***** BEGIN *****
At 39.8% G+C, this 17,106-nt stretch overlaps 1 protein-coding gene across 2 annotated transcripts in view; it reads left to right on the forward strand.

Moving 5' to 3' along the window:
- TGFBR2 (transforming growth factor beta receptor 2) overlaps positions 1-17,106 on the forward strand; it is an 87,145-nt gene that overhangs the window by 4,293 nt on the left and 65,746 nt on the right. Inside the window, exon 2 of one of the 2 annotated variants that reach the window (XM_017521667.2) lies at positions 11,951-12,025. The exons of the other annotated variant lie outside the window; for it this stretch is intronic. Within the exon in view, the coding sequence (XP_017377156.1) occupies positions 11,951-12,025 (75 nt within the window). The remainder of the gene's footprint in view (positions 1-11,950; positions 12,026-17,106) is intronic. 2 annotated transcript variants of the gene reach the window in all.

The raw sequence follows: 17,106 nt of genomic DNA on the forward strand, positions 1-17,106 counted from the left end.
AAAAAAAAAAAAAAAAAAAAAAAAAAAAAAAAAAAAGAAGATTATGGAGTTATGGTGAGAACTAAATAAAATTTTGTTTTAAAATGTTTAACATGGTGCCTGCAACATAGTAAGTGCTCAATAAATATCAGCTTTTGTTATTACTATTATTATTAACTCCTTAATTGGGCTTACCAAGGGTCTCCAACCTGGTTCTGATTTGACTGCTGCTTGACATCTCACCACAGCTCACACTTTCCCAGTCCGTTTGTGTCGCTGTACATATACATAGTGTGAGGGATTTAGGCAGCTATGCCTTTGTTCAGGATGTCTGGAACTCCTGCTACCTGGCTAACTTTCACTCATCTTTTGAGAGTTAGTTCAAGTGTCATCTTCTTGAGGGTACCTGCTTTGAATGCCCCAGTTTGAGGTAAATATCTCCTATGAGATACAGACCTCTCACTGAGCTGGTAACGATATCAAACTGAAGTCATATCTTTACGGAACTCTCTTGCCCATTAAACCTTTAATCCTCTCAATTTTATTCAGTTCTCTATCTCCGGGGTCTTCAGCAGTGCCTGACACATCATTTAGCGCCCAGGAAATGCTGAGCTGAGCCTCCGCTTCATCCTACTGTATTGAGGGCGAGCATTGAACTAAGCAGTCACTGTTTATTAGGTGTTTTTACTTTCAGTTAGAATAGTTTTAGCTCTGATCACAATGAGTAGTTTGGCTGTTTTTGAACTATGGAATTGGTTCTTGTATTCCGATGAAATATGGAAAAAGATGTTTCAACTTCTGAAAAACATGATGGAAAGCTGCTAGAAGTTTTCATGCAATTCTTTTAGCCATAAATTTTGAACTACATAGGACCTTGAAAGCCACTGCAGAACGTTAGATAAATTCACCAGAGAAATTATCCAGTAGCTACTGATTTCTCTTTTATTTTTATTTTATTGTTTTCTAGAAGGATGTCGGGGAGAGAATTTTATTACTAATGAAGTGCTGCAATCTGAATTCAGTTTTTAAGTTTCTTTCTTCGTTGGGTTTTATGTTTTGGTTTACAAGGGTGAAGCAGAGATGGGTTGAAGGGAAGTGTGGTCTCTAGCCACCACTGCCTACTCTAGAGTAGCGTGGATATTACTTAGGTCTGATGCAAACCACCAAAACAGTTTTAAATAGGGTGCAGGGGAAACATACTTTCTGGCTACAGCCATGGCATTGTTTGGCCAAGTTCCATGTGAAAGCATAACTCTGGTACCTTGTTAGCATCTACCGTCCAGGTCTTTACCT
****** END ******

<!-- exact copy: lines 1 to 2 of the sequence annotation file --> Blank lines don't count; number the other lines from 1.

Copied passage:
At 39.8% G+C, this 17,106-nt stretch overlaps 1 protein-coding gene across 2 annotated transcripts in view; it reads left to right on the forward strand.

Moving 5' to 3' along the window: